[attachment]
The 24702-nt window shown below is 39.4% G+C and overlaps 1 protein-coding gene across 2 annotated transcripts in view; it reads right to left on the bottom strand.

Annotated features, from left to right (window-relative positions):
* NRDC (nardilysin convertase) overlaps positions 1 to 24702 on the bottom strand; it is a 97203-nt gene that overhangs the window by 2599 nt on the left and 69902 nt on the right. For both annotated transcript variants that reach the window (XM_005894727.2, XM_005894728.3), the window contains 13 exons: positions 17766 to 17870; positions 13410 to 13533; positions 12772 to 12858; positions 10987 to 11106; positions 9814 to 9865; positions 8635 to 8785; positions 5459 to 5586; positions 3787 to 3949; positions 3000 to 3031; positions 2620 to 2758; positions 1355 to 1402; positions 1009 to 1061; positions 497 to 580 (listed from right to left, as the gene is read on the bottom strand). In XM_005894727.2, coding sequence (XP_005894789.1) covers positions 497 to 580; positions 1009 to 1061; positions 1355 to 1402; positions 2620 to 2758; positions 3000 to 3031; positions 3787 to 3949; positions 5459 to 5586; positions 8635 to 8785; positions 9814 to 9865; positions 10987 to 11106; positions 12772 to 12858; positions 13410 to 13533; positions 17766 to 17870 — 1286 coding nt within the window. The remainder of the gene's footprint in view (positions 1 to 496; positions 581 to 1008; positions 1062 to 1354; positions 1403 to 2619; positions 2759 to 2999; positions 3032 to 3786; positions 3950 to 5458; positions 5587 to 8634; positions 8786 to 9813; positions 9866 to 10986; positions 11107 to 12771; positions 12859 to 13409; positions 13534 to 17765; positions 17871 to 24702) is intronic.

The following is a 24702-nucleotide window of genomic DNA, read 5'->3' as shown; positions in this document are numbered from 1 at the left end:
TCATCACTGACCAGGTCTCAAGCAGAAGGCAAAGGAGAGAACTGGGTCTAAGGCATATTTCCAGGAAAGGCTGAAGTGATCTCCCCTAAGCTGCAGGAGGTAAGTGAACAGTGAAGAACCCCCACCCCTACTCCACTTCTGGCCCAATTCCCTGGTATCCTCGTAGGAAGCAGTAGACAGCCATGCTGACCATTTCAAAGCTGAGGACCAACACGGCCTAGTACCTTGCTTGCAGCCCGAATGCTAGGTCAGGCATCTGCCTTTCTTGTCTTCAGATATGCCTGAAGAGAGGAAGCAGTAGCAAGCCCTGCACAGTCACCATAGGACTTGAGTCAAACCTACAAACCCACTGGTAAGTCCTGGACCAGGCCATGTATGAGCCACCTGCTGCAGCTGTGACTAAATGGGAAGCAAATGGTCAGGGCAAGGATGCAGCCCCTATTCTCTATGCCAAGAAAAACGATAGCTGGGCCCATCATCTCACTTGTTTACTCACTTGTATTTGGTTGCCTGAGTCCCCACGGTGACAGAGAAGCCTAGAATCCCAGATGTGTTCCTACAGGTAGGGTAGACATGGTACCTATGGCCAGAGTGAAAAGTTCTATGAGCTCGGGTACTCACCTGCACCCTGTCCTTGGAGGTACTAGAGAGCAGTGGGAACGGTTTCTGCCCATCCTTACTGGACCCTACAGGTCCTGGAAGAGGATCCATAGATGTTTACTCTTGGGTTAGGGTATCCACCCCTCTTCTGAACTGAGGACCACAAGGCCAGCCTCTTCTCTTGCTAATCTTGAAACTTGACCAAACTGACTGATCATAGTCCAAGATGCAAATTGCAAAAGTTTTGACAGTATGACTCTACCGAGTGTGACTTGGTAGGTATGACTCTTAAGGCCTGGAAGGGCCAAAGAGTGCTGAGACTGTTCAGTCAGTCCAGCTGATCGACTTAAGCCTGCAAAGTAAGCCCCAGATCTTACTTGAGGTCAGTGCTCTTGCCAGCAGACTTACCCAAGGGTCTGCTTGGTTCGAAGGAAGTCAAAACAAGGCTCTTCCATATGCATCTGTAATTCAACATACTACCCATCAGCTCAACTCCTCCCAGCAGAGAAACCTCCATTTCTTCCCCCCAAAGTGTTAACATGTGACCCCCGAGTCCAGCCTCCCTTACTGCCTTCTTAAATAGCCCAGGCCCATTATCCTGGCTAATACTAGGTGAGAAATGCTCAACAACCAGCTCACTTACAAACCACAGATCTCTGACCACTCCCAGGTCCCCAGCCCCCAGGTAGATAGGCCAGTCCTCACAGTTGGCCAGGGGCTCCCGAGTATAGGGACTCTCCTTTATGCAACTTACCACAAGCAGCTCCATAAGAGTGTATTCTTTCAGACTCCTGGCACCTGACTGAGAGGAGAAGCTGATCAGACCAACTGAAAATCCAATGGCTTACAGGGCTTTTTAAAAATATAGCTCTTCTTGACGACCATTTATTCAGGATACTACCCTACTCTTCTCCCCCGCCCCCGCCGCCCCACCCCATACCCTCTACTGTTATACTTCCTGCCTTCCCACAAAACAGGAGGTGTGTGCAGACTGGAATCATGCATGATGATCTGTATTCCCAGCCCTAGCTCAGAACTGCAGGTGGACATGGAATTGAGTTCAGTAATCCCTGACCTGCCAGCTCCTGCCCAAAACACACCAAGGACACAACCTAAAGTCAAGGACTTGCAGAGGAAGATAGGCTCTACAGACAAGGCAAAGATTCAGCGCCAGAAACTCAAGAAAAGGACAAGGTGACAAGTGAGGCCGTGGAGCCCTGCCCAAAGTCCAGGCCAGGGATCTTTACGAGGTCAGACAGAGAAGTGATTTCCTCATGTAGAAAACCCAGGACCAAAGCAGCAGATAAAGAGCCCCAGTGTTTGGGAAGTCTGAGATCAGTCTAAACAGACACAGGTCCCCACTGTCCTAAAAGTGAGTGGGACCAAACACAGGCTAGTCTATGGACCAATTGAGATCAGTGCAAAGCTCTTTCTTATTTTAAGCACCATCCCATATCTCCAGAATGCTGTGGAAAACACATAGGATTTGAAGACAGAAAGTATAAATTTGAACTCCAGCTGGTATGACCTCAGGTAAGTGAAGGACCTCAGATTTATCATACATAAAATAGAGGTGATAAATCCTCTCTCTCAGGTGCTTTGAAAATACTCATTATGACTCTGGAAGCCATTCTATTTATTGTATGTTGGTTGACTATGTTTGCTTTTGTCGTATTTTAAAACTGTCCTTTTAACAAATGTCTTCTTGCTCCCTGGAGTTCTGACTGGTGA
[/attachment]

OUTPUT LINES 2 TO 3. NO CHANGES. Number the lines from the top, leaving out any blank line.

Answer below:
Annotated features, from left to right (window-relative positions):
* NRDC (nardilysin convertase) overlaps positions 1 to 24702 on the bottom strand; it is a 97203-nt gene that overhangs the window by 2599 nt on the left and 69902 nt on the right. For both annotated transcript variants that reach the window (XM_005894727.2, XM_005894728.3), the window contains 13 exons: positions 17766 to 17870; positions 13410 to 13533; positions 12772 to 12858; positions 10987 to 11106; positions 9814 to 9865; positions 8635 to 8785; positions 5459 to 5586; positions 3787 to 3949; positions 3000 to 3031; positions 2620 to 2758; positions 1355 to 1402; positions 1009 to 1061; positions 497 to 580 (listed from right to left, as the gene is read on the bottom strand). In XM_005894727.2, coding sequence (XP_005894789.1) covers positions 497 to 580; positions 1009 to 1061; positions 1355 to 1402; positions 2620 to 2758; positions 3000 to 3031; positions 3787 to 3949; positions 5459 to 5586; positions 8635 to 8785; positions 9814 to 9865; positions 10987 to 11106; positions 12772 to 12858; positions 13410 to 13533; positions 17766 to 17870 — 1286 coding nt within the window. The remainder of the gene's footprint in view (positions 1 to 496; positions 581 to 1008; positions 1062 to 1354; positions 1403 to 2619; positions 2759 to 2999; positions 3032 to 3786; positions 3950 to 5458; positions 5587 to 8634; positions 8786 to 9813; positions 9866 to 10986; positions 11107 to 12771; positions 12859 to 13409; positions 13534 to 17765; positions 17871 to 24702) is intronic.